The generation of genetic diversity via DNA repair pathways

Research Opportunity
PhD, Masters by Research, Honours, Master of Biomedical Science
Project Status
Future
Department
Medicine and Radiology
Location
St Vincent's Hospital
Supervisor Email Number Webpage
Dr Wayne Crismani Personal web page

Project Details

Are you different from your brothers and sisters but have the same parents? Why is it that two parents can create children that are genetically unique? The answer is meiosis. We are seeking an enthusiastic young scientist with an interest in genetics and evolutionary questions, to uncover how DNA repair pathways regulate generation of diversity during meiosis.

In our bodies, DNA double strand breaks are incredibly dangerous and must be repaired. Nonetheless, there are natural processes that actively generate DNA double strand breaks during meiosis, to allow genetic recombination, or the reshuffling of genetic material between related chromosomes. This process is tightly regulated by mechanisms that are widely conserved in eukaryotes. We previously showed that mutants of the FANCM gene cause a huge increase in meiotic recombination in plants (eg Crismani et al, Science 2013). A related gene has a similar effect in yeast. We have now generated FANCM-deficient mice to determine if the same process governs genetic diversity in mammals. As FANCM-deficiency can rescue infertility in some strains of plants, this research has potential implications for our understanding and treatment of infertility in humans.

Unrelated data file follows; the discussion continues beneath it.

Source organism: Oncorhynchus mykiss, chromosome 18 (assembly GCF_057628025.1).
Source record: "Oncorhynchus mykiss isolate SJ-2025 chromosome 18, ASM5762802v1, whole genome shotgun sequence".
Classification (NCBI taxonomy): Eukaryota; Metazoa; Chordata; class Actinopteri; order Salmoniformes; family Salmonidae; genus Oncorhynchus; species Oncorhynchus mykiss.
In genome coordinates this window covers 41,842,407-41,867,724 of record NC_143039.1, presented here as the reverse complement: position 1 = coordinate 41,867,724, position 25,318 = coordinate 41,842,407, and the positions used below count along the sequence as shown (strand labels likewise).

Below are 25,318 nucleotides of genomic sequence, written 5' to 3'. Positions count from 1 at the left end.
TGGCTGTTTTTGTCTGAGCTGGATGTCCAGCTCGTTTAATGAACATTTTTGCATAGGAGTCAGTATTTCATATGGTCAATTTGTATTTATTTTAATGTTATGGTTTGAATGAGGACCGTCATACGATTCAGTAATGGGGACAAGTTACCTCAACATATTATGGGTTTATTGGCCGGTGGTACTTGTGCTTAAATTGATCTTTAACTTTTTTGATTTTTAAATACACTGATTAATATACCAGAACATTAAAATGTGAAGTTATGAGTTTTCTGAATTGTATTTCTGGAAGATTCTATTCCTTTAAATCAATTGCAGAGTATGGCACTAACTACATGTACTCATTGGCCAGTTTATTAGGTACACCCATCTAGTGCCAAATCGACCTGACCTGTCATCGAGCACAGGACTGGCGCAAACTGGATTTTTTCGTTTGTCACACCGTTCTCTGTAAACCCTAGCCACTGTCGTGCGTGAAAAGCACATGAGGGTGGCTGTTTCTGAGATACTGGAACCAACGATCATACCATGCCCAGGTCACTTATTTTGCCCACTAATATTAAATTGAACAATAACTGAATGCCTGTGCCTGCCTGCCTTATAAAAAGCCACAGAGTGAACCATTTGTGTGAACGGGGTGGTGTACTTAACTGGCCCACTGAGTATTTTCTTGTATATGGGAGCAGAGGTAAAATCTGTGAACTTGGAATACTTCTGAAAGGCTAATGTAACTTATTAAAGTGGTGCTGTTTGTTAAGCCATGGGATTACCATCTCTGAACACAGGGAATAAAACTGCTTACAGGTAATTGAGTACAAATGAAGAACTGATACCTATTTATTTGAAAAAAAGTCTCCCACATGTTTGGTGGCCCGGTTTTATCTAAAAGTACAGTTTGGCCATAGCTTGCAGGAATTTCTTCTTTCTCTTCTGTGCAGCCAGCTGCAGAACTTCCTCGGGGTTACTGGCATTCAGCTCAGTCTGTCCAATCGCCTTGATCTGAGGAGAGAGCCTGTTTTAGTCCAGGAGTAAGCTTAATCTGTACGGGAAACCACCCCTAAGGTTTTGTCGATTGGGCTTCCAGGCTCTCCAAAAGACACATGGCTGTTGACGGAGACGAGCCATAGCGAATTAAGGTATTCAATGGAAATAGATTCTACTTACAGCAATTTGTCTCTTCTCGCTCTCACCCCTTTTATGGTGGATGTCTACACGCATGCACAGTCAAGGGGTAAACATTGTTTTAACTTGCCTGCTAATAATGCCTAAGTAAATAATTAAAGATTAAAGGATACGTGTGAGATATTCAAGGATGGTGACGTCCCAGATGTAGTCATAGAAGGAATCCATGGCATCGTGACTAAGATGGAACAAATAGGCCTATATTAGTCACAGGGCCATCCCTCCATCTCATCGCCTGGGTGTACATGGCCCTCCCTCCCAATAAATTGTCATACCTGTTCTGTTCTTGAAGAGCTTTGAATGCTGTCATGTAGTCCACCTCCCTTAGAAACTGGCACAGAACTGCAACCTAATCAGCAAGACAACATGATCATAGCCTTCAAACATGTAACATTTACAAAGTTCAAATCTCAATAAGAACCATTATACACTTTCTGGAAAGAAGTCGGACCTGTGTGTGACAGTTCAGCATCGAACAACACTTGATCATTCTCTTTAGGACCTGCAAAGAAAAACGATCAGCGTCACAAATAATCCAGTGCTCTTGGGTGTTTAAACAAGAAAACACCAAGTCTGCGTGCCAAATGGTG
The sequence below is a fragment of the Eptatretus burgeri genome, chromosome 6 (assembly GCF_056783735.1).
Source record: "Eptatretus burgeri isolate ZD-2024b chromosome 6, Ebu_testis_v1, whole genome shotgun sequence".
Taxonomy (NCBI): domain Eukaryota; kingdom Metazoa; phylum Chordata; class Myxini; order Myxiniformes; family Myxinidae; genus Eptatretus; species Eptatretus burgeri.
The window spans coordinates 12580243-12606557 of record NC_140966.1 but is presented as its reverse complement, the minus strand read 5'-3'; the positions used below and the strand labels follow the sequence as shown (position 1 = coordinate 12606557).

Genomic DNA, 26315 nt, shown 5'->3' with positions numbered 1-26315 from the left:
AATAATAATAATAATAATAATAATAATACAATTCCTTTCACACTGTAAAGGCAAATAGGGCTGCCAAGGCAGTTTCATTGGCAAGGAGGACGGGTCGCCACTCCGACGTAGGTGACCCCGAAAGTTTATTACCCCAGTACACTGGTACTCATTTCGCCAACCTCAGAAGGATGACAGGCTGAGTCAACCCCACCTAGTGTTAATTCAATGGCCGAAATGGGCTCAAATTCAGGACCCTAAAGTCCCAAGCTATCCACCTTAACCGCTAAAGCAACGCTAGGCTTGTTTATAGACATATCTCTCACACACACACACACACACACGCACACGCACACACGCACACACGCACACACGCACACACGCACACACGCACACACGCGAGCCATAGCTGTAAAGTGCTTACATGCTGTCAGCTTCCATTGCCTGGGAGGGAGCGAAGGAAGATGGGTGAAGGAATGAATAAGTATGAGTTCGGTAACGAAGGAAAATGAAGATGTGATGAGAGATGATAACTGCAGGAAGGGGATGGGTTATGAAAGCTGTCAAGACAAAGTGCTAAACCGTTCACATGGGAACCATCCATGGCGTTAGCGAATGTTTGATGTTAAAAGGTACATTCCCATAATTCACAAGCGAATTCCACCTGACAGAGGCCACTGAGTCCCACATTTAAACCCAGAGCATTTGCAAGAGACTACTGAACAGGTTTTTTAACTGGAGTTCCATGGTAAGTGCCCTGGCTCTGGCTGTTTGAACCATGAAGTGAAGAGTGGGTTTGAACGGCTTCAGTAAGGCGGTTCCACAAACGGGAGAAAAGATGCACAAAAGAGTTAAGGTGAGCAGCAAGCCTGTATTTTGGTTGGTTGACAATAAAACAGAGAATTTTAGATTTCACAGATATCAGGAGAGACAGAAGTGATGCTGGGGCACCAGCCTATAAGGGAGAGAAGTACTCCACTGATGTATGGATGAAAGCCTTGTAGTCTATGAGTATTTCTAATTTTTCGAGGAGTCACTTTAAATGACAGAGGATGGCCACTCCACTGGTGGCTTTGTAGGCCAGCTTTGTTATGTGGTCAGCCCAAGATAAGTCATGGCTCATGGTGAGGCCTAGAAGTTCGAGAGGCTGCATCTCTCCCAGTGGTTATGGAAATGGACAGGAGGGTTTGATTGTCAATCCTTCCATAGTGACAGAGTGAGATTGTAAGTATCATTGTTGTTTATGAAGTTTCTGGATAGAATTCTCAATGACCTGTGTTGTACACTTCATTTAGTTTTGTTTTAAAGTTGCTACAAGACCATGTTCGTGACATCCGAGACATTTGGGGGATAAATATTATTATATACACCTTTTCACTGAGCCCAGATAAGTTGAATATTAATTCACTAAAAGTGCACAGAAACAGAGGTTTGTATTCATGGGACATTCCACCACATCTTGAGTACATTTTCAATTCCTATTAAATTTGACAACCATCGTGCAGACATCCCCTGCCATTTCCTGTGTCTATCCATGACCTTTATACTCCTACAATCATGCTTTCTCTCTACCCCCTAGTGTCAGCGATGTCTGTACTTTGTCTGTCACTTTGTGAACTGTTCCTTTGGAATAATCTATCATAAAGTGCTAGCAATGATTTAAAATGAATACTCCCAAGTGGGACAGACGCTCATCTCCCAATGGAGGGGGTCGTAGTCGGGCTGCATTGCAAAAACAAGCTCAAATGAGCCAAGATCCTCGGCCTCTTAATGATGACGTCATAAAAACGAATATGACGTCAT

You will our dynamic young team of experts, and use a diverse set of techniques (including mouse genetics and meiosis techniques, next generation DNA sequencing, bioinformatics analysis of recombination frequencies, recombinant DNA technology, immunofluorescence and ex vivo organ culture) to uncover how genetic diversity is regulated, and potentially affected in human disease.

This project is conducted in St Vincent’s Institute of Medical Research, Genome Stability Unit.



Faculty Research Themes

Cancer

School Research Themes

Cancer in Medicine



Research Opportunities

PhD, Masters by Research, Honours, Master of Biomedical Science Graduate Research Students who are interested in joining this project will need to consider their elegibility as well as other Graduate Research requirements before contacting the supervisor of this research

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Key Contact

For further information about this research, please contact a supervisor.

Department

Medicine and Radiology

Research Node

St Vincent's Hospital